Romance on Fayetteville Street: A 1940s Raleigh love story
Posted February 13, 2020 2:06 p.m. EST
Updated February 18, 2020 9:58 a.m. EST
Raleigh, N.C. — Fayetteville Street has been part of Raleigh since the city was first laid out by William Christmas in 1792. It's a snapshot of Raleigh's culture across the generations.
This thoroughfare through the heart of Raleigh has changed across the decades. Old photos show trolley tracks sharing the road with horse and wagons. But the heart remains the same – a social hub for festivals, parades, stores and restaurants. Generations of young people have fallen in love on Fayetteville Street: Romantic first dates riding the trolley, holding hands at the soda fountain and going for a stroll past its many storefronts.
In honor of Valentine's Day, here's one of the many coming-of-age stories that happened on Fayetteville Street – a classic 1940s love story that unfolded in a vintage five and dime store named McClellan's.
Many people don't remember McClellan's. It opened in 1928 and by 1960 it was gone -- bought out by a similar chain named McCrory's. But it was the site of one of the most important love stories in Raleigh history – that of my grandparents.
McClellan's functioned as the convenience store of the era, offering a lunch counter and fountain, men's and women's clothes, wallets and ties and plenty of trinkets. Old photos show vintage WWII ads offering war savings bonds and deals for the troops.
A child of the Great Depression, Lucille Belle Riggsbee was one of the many young people who found work at McClellan's. She recalled working in the engraving department. An image from the State Archives even reveals a sign hanging over a counter at McClellan's that reads: Make your gifts more personal with initials.
Did my grandmother work behind that very counter? Was she standing there when she caught her first glimpse of her future husband?
Growing up in Raleigh in the 1930s and 40s
Riggsbee grew up in a mid-sized house on Lake Raleigh Road – just a stone's throw from Western Boulevard and Avent Ferry Road.
"We didn't have heat or air conditioning, so I remember in winter my sisters and I would stay in bed all morning until our brothers got up and warmed up the stove. Then, we'd just huddle in the kitchen all day," she recalled.
She remembered when Western Boulevard had travelers on horse and wagon – including her own grandparents, who never owned a "newfangled" automobile.
After her mother contracted tuberculosis, Riggsbee and her family lived under quarantine in a home right next to where North Carolina State University would build its Centennial Campus. When his wife died, Grandma's father had to step up to raise three girls and two boys all alone.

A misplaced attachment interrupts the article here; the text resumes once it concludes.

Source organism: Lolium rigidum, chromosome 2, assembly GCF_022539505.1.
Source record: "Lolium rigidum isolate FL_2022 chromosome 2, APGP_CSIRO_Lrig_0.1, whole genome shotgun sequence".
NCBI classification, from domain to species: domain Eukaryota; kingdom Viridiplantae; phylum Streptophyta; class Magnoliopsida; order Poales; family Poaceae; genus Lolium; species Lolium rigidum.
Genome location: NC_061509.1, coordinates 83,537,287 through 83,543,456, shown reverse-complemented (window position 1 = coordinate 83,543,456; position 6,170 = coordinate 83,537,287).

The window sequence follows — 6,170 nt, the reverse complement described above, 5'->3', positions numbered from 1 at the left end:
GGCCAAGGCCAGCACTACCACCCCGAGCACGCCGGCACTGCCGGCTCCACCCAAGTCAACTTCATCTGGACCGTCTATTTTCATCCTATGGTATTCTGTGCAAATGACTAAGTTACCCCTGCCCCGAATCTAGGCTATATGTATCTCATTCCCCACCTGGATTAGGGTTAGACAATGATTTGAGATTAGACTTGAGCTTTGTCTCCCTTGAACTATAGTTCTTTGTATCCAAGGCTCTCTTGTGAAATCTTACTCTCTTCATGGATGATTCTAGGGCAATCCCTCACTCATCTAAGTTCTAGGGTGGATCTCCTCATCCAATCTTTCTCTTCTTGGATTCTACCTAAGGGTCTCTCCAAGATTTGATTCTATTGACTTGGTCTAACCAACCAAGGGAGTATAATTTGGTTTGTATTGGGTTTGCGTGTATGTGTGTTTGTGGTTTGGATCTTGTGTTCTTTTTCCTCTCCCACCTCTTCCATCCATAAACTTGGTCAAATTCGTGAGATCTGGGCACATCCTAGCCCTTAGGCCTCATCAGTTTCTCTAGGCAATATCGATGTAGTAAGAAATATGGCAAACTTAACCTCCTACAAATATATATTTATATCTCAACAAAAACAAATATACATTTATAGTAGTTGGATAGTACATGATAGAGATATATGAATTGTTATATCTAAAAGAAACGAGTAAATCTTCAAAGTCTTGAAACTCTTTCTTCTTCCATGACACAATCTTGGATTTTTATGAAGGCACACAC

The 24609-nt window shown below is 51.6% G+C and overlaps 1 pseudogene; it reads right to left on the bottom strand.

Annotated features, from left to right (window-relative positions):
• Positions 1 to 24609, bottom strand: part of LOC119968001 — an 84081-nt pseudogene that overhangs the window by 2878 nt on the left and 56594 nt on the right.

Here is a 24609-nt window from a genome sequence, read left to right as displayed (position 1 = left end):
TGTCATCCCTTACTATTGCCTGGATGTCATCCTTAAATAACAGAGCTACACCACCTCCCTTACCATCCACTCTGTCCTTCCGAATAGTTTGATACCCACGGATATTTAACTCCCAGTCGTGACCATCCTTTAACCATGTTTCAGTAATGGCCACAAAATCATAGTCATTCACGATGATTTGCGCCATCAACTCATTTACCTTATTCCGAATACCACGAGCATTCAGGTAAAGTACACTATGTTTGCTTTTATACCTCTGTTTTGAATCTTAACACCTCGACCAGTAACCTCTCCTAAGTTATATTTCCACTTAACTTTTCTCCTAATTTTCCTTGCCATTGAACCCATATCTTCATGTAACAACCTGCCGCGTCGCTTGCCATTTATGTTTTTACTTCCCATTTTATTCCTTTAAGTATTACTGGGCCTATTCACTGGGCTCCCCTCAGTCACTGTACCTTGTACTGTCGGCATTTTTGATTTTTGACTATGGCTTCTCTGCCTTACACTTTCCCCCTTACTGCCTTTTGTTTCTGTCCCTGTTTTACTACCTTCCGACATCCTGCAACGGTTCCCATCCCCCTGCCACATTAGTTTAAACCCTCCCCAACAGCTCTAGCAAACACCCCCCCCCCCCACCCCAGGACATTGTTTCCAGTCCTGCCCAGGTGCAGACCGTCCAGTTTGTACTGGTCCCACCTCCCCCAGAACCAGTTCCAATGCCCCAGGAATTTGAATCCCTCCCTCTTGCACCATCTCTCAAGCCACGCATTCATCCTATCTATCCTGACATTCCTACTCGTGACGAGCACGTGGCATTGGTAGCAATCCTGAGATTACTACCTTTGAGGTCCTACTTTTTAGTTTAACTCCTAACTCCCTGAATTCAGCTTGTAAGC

Love at first sight on Fayetteville Street
The story of "how they met" is very different depending on who does the telling.
"I was working in the engraving counter, and my co-worker was gossiping about boys. She told me she had a blind date that night and was very nervous," my grandmother told me.
When the co-worker's blind date arrived, he surprised her by having another fellow in the car. He said he couldn't go unless she found a blind date for his friend as well. After quite a bit of coaxing, Grandma said she finally agreed to tag along – to help out her friend, not to meet a new boyfriend.
Grandpa – Joseph Alexander – tells the story a little differently.
He had been spending the afternoon with his friend, who had a blind date that afternoon.
Sherry Alexander, the couple's daughter, picks up the story:
"Daddy said he had walked with his friend to McLellan's, and when he saw Mom working inside he was love struck. So the two came up with a flimsy plan to try and make a double date happen," she said.
Despite Riggsbee's initial hesitation, the two were married a few years later. They remained married for more than 30 years, having four children before her husband passed away in his 50s. She lived to have six grandchildren and three great-grandchildren. She visited his grave at Historic Oakwood Cemetery for her remaining years -- and watched decades of Raleigh's growth and change.
Instead of soda fountains and trolley rides, today's lovebirds ride rickshaws hand-in-hand, or go to outdoor concerts in City Plaza. First jobs, first dates and love at first sight – the names and faces change, but, like Fayetteville Street itself, young love remains the same at heart.
Happy Valentine's Day, Raleigh.